So, yesterday, Prime Minister Robert Abela forced his MPs (who obliged willingly) to vote against a motion for a public inquiry on Jean-Paul Sofia’s death. Following the vote, the Prime Minister went to a concert at the Girgenti Palace funded by the taxpayer.
On the following morning, Robert Abela gave a 45-minute long interview to MaltaToday’s editor Kurt Sansone – an obvious choice for the Prime Minister to conduct a friendly interview with a friendly newspaper. The interview was made on friendly terms and the Prime Minister was not pressed with questions – instead, he was allowed to coax up his lies to the public without being properly challenged.
This wouldn’t have been the case if the Prime Minister would have been interviewed by Caroline Muscat of The Shift. There is a clear division in Malta’s press industry where those who are increasingly dependent on government funds like MaltaToday are increasingly taking a pro-government line as can be evidenced by their editorials that project the Prime Minister as someone who could be appealed to, on friendly terms, to change the country in good-will. The situation in the country is very different from what MaltaToday is trying to project because the Prime Minister has no goodwill and only understands the language of political power. MaltaToday is trying to depict the Prime Minister as someone who can be reasoned with and potentially even convinced of changing his mind. This is also not the case. I cover the Prime Minister on a regular basis on this website and readers would understand the reasons why I am writing this. However, allow me to refer to the interview which is full of despicable lies. Unfortunately, Kurt Sansone didn’t put up a challenge to the Prime Minister.
1. The Public Inquiry has no executive power so it’s useless.
This is an argument made by someone who doesn’t even understand the basics of his job, but in reality, he does understand it, only that he is nefarious and a despicable liar. Of course, the public inquiry doesn’t have any executive functions because it is self-explanatory: it is a public inquiry. The executive would then use the public inquiry to act and take executive actions based on the results of the public inquiry. This is called governance and the British colonial government and the the Maltese government that followed have been doing this for over two centuries before this dumbass came along.
2. If we launch a public inquiry, we would create a precedent and launch a public inquiry on other criminal cases
No, it doesn’t because this case involves government property handed out by a government agency so it is in the interest of the government to hold a public inquiry. The government does not need to hold a public inquiry on the murder of Pelin Kaya because, at face value, the state was not involved in her murder. Lies, and more lies.
3. I will publish the magisterial inquiry and that is how I will bring justice.
No, that’s not how justice will be made and I doubt whether the magisterial inquiry can be published by the Prime Minister as it would be at the discretion of the magistrate. The magisterial inquiry will establish criminal activity, yet it will not delve into the mechanics of bureaucracy and the government’s responsibility in this event. In fact, the public inquiry into the murder of Daphne Caruana Galizia proves my point and indeed, the Prime Minister refused to take any action following the public inquiry.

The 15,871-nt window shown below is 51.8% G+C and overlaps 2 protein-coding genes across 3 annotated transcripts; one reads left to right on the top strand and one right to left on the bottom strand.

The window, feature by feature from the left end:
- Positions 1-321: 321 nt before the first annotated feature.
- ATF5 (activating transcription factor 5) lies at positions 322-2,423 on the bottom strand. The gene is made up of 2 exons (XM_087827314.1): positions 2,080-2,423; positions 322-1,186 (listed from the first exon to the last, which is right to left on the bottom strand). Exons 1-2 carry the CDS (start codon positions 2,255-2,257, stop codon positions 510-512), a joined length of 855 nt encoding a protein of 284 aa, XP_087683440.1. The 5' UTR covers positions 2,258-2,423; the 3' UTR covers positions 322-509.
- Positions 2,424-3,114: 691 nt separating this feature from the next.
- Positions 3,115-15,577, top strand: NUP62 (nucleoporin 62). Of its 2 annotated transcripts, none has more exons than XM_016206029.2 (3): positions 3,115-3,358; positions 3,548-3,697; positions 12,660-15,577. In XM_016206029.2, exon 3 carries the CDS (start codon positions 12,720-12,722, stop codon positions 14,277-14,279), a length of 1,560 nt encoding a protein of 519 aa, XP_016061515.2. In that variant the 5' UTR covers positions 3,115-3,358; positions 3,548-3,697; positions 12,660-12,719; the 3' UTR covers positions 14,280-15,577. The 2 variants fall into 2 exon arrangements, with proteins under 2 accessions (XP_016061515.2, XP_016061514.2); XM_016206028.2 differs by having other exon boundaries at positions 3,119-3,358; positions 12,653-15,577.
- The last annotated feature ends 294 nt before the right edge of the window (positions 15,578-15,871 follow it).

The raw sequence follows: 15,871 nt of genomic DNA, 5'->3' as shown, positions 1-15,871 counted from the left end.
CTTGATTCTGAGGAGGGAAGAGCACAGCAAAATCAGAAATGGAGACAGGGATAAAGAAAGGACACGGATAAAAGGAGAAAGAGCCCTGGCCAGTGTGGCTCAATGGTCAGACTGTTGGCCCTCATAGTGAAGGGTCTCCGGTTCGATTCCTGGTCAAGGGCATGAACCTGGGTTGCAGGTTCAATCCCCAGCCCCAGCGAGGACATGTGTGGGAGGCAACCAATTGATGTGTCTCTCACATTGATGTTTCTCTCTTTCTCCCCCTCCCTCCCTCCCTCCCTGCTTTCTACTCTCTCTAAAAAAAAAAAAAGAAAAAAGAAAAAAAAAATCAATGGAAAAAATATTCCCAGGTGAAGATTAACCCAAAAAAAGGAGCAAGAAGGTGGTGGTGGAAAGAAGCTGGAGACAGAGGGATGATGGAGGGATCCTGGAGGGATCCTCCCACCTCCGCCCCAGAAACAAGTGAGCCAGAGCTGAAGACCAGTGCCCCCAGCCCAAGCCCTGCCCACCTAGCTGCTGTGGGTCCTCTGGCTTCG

4. I feel sorry for the parents and I intend to make sure that full justice is being made
The Prime Minister is doing nothing so that justice is done, on the contrary, he is covering up for his friend and chief of LANDS Robert Vella. Robert Vella should have resigned from his post the day it was announced Jean Paul Sofia was dead, instead, Robert Vella remained chief of LANDS giving him enough time to cover up evidence of his wrongdoing, especially in the act of handing out a government property to a shady criminal who was also his own employee at the same government department.
5. Justice depends on the magistrate and the problem is that she is taking too long
There were many things that the government would have done to protect the rights of workers – this is after, all, supposedly, a Labour Party. For starters, the government would have looked into how a building would have collapsed on its own property. This is not a matter that relates strictly to a criminal investigation – it is a government matter. Secondly, and in principle, there is something seriously wrong in the country with the constant construction workers’ deaths and reports of other victims of the construction industry. The Daphne Foundation also published a report about this matter – something that the Labour Party would have done itself had it still remained true to its social-democratic principles.
6. Justice was done with Miriam Pace and it will be done again
Justice with Miriam Pace was not done. The architect involved in the death of Miriam Pace was fined and punished with community service, while the contractor who killed her still until this day, receives public contracts from the government.
7. The Opposition and government critics exploiting this case for their advantage
This half-man, half-demented child is sick and sociopathic. What do we gain from this? We are wasting our time fighting for the death of a construction worker in the hands of criminal contractors, and the Prime Minister accuses his critics of relishing this moment. The man is completely insensitive and out of his mind. We are not happy that these things are tasking place in our country: we are bloody furious.